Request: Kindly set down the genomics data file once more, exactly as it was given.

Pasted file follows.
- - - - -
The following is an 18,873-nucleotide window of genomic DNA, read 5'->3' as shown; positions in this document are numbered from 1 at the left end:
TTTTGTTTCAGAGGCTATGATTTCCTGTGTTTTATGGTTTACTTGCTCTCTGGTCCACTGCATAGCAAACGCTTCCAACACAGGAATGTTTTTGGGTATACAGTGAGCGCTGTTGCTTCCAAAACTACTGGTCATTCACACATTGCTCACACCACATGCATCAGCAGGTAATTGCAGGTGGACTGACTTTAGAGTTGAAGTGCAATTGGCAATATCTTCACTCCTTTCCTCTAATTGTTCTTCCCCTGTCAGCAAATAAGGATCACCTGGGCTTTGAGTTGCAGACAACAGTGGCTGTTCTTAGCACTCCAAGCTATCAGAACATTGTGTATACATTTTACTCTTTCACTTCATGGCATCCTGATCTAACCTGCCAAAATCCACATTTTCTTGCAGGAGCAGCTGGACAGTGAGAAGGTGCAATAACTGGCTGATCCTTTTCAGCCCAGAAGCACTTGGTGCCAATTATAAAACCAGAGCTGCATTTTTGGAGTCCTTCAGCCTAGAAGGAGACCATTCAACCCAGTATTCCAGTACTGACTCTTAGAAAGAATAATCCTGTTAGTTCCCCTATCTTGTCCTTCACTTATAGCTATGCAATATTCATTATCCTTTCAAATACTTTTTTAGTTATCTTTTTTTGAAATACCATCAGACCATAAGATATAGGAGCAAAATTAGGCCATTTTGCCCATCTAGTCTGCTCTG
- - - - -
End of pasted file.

The following is an 18,873-nucleotide window of genomic DNA, read 5'->3' as shown; positions in this document are numbered from 1 at the left end:
TTTTGTTTCAGAGGCTATGATTTCCTGTGTTTTATGGTTTACTTGCTCTCTGGTCCACTGCATAGCAAACGCTTCCAACACAGGAATGTTTTTGGGTATACAGTGAGCGCTGTTGCTTCCAAAACTACTGGTCATTCACACATTGCTCACACCACATGCATCAGCAGGTAATTGCAGGTGGACTGACTTTAGAGTTGAAGTGCAATTGGCAATATCTTCACTCCTTTCCTCTAATTGTTCTTCCCCTGTCAGCAAATAAGGATCACCTGGGCTTTGAGTTGCAGACAACAGTGGCTGTTCTTAGCACTCCAAGCTATCAGAACATTGTGTATACATTTTACTCTTTCACTTCATGGCATCCTGATCTAACCTGCCAAAATCCACATTTTCTTGCAGGAGCAGCTGGACAGTGAGAAGGTGCAATAACTGGCTGATCCTTTTCAGCCCAGAAGCACTTGGTGCCAATTATAAAACCAGAGCTGCATTTTTGGAGTCCTTCAGCCTAGAAGGAGACCATTCAACCCAGTATTCCAGTACTGACTCTTAGAAAGAATAATCCTGTTAGTTCCCCTATCTTGTCCTTCACTTATAGCTATGCAATATTCATTATCCTTTCAAATACTTTTTTAGTTATCTTTTTTTGAAATACCATCAGACCATAAGATATAGGAGCAAAATTAGGCCATTTTGCCCATCTAGTCTGCTCTG